Study: 19th century immigrants weren't always quick to learn to speak English
Click here to read the transcript of our chat with reporter Anna Marie Lux about The Gazette's three-day series "Changing Face of America."
Changing Face of America
Hispanics are changing the face of local communities. Rock County's Hispanic population more than doubled from 2000 to 2010. Walworth County's Hispanic population jumped 72 percent. Who are some of the new neighbors and what issues do they face? The Gazette looks at those questions and other topics in a three-day series. View section
Sunday: Immigration stories offer insight into why Mexicans left their homes.
Monday: For new immigrants, life is not always what they expect: American Dream or American nightmare?
Today: A new generation of Americans talks about navigating the porous border between two cultures.
Hispanics are changing the face of local communities. Who are some of the new neighbors and what issues do they face?
MADISON An often-heard criticism of Spanish speakers is that they don't learn English as quickly as immigrants did in the 19th century.
A 2008 study at the UW-Madison shows that assumption to be false.
UW German professor Joseph Salmons teamed with Miranda Wilkerson of Western Illinois University to determine how quickly and how well European immigrants initially learned English.
They focused on German immigrants because they represented the biggest immigration wave to Wisconsin in the mid-1800s.
After researching census data, newspapers, books, court records and other materials, they discovered a remarkable reversal of conventional wisdom: Many early German immigrants did not feel compelled to learn English quickly. In fact, they appeared to live and thrive for decades while speaking exclusively German.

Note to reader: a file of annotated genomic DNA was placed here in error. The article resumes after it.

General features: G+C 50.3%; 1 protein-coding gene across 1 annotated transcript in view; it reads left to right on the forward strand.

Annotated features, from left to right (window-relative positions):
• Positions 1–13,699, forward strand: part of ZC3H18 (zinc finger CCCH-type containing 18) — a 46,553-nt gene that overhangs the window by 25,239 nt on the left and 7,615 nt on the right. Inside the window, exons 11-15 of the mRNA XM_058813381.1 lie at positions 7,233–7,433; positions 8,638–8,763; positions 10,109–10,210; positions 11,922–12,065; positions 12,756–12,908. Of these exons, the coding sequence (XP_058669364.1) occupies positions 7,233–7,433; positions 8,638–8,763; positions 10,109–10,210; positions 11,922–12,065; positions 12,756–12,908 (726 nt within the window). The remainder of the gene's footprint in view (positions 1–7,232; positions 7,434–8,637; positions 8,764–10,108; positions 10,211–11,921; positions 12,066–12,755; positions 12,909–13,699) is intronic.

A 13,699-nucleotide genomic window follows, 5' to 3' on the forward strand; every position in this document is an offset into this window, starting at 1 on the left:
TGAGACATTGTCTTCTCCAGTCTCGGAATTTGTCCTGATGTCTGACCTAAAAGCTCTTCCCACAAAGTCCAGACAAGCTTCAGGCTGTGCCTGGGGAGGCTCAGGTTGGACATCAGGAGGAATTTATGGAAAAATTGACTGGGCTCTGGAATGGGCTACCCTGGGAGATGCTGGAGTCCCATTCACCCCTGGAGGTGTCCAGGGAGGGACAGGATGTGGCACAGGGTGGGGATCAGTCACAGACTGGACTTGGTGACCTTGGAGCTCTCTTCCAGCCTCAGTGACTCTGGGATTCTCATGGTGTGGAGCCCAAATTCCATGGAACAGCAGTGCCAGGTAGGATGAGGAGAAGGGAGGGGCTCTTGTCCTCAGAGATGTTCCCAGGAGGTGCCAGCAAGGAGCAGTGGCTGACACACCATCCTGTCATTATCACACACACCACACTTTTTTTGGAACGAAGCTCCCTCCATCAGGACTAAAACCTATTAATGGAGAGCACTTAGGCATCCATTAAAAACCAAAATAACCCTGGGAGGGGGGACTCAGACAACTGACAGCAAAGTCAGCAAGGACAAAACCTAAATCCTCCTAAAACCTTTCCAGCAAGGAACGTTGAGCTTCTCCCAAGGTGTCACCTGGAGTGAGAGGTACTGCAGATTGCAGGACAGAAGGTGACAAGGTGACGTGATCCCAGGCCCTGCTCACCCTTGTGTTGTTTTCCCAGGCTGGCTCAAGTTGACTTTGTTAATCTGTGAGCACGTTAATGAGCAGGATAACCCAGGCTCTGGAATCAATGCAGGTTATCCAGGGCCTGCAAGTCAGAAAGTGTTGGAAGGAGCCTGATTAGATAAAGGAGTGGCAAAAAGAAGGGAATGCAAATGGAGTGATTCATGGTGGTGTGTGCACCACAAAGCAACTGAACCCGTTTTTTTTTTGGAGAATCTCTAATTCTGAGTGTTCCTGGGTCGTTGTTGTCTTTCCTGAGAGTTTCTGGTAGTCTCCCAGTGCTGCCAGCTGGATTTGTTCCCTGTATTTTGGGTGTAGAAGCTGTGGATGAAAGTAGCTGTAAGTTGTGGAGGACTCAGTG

In many of the original settlements in the mid-1800s from southeastern Wisconsin to the Fox Valley, German remained the primary language of commerce, education and religion well into the early 20th century, Salmons found. Some second- and even third-generation Germans who were born in Wisconsin still spoke only German as adults.
"These folks were committed Americans," Salmons said. "They participated in politics, in the economy and were leaders in their churches and their schools. They just happened not to conduct much of their lives in English."
After 50 or more years in the United States, many German speakers in some communities continued to speak only German, he said.
The study shows that early immigrants did not need English to succeed, so they responded slowly to learning it. Modern immigrants, however, recognize it as a ticket to success and are learning English in high percentages, Salmons reported.
"In the past, it was possible to go a couple of generations without learning English," he said. "It was not an impediment. Today, immigrants have no misunderstanding about the value of learning English, especially for economic advancement.
"Even in places with huge Spanish-speaking populations, they are doing everything they can to learn English," he said. "If they are not, they are working 12 or 15 hours a day and don't have the opportunities."